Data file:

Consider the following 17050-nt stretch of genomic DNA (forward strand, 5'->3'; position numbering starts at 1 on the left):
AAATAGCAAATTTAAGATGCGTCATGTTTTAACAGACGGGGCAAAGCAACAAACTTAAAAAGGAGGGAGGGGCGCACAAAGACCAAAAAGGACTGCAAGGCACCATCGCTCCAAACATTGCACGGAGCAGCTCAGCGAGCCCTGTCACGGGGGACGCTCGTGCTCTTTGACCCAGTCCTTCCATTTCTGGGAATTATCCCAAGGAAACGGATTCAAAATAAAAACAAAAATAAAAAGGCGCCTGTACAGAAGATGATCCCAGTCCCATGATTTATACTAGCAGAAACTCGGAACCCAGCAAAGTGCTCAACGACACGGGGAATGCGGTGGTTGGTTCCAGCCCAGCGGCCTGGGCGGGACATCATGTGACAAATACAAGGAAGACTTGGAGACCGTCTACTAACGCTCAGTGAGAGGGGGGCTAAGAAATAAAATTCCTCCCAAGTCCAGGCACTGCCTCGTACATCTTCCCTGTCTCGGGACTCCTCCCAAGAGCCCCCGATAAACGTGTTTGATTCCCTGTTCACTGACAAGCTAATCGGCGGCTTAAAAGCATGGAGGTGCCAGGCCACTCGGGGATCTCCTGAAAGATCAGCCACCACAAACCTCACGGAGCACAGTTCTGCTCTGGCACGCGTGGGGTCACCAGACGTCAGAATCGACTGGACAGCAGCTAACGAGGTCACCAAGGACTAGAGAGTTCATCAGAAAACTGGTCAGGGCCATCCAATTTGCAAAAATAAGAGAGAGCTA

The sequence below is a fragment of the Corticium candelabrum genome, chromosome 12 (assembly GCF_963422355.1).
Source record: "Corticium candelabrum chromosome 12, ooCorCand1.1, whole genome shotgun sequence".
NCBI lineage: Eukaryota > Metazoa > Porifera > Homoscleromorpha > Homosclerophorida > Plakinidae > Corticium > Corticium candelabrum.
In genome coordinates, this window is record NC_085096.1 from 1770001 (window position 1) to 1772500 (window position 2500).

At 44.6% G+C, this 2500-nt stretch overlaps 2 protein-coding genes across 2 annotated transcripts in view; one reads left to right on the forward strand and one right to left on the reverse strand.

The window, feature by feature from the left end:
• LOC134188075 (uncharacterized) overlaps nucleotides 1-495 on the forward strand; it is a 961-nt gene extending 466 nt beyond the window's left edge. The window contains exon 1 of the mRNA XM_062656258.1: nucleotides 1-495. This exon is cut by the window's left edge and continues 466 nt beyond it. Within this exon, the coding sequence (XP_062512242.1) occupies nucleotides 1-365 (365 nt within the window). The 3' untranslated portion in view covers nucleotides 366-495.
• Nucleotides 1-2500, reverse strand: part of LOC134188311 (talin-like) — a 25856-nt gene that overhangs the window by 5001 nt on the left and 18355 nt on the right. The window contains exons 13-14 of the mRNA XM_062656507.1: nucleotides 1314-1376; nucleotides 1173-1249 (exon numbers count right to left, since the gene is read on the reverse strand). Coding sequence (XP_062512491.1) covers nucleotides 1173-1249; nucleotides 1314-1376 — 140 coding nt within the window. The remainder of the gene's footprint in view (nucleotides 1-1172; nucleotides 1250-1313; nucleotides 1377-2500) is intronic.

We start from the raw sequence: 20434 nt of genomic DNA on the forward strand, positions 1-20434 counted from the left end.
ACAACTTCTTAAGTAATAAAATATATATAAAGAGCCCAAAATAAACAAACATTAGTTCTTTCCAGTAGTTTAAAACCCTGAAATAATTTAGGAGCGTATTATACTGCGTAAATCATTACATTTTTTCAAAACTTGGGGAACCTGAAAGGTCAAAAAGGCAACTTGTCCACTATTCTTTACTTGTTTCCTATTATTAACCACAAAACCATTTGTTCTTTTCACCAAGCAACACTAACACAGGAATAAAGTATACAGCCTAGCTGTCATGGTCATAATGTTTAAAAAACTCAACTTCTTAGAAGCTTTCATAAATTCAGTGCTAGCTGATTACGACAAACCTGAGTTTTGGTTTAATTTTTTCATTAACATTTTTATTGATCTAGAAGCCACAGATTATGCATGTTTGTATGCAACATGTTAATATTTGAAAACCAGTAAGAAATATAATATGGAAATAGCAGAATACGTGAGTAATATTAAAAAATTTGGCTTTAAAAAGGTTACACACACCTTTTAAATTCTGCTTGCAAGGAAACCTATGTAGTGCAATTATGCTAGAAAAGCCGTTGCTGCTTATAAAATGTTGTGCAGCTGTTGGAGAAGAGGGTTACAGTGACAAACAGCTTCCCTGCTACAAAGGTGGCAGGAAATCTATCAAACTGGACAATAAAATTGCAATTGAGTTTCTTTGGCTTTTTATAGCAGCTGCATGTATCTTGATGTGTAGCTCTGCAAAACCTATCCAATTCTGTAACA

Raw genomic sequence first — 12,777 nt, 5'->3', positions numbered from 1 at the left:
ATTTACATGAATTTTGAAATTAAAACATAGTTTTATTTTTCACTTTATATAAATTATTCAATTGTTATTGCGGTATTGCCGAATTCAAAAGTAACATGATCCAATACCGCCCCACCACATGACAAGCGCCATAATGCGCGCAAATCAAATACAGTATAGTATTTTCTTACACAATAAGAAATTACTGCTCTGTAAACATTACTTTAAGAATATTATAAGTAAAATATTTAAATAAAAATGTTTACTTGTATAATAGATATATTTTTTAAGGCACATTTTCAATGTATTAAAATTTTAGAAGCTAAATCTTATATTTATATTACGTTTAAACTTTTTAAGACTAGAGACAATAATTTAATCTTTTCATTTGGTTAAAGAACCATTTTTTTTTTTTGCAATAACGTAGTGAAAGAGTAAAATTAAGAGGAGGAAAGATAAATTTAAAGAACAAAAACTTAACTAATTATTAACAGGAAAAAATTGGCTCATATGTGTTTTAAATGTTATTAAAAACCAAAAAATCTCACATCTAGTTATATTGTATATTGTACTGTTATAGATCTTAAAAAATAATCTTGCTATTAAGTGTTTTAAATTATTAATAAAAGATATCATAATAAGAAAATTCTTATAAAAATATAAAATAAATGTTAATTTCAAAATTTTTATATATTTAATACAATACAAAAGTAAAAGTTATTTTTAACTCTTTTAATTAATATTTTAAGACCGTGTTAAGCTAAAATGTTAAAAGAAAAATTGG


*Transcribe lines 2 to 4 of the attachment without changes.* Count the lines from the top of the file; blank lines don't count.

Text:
AAATAGCAAATTTAAGATGCGTCATGTTTTAACAGACGGGGCAAAGCAACAAACTTAAAAAGGAGGGAGGGGCGCACAAAGACCAAAAAGGACTGCAAGGCACCATCGCTCCAAACATTGCACGGAGCAGCTCAGCGAGCCCTGTCACGGGGGACGCTCGTGCTCTTTGACCCAGTCCTTCCATTTCTGGGAATTATCCCAAGGAAACGGATTCAAAATAAAAACAAAAATAAAAAGGCGCCTGTACAGAAGATGATCCCAGTCCCATGATTTATACTAGCAGAAACTCGGAACCCAGCAAAGTGCTCAACGACACGGGGAATGCGGTGGTTGGTTCCAGCCCAGCGGCCTGGGCGGGACATCATGTGACAAATACAAGGAAGACTTGGAGACCGTCTACTAACGCTCAGTGAGAGGGGGGCTAAGAAATAAAATTCCTCCCAAGTCCAGGCACTGCCTCGTACATCTTCCCTGTCTCGGGACTCCTCCCAAGAGCCCCCGATAAACGTGTTTGATTCCCTGTTCACTGACAAGCTAATCGGCGGCTTAAAAGCATGGAGGTGCCAGGCCACTCGGGGATCTCCTGAAAGATCAGCCACCACAAACCTCACGGAGCACAGTTCTGCTCTGGCACGCGTGGGGTCACCAGACGTCAGAATCGACTGGACAGCAGCTAACGAGGTCACCAAGGACTAGAGAGTTCATCAGAAAACTGGTCAGGGCCATCCAATTTGCAAAAATAAGAGAGAGCTA

The sequence below is a fragment of the Corticium candelabrum genome, chromosome 12 (assembly GCF_963422355.1).
Source record: "Corticium candelabrum chromosome 12, ooCorCand1.1, whole genome shotgun sequence".